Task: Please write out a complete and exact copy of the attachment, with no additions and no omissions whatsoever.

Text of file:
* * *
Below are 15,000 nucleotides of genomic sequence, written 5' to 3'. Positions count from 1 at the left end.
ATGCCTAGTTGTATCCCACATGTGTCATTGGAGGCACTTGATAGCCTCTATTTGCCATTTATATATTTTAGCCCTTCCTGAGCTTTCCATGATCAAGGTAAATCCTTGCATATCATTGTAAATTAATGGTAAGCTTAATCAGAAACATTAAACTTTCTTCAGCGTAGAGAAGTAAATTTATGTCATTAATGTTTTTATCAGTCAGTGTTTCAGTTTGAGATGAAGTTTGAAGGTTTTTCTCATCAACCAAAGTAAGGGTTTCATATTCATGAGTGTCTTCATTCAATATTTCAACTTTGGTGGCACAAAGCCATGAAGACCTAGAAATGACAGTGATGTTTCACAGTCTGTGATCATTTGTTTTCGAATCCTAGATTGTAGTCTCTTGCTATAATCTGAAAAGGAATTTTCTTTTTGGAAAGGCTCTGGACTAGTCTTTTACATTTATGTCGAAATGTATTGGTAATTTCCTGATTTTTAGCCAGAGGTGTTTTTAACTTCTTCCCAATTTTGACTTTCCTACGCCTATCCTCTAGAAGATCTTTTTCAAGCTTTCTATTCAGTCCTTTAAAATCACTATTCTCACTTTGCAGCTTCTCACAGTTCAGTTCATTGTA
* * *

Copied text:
Below are 15,000 nucleotides of genomic sequence, written 5' to 3'. Positions count from 1 at the left end.
ATGCCTAGTTGTATCCCACATGTGTCATTGGAGGCACTTGATAGCCTCTATTTGCCATTTATATATTTTAGCCCTTCCTGAGCTTTCCATGATCAAGGTAAATCCTTGCATATCATTGTAAATTAATGGTAAGCTTAATCAGAAACATTAAACTTTCTTCAGCGTAGAGAAGTAAATTTATGTCATTAATGTTTTTATCAGTCAGTGTTTCAGTTTGAGATGAAGTTTGAAGGTTTTTCTCATCAACCAAAGTAAGGGTTTCATATTCATGAGTGTCTTCATTCAATATTTCAACTTTGGTGGCACAAAGCCATGAAGACCTAGAAATGACAGTGATGTTTCACAGTCTGTGATCATTTGTTTTCGAATCCTAGATTGTAGTCTCTTGCTATAATCTGAAAAGGAATTTTCTTTTTGGAAAGGCTCTGGACTAGTCTTTTACATTTATGTCGAAATGTATTGGTAATTTCCTGATTTTTAGCCAGAGGTGTTTTTAACTTCTTCCCAATTTTGACTTTCCTACGCCTATCCTCTAGAAGATCTTTTTCAAGCTTTCTATTCAGTCCTTTAAAATCACTATTCTCACTTTGCAGCTTCTCACAGTTCAGTTCATTGTA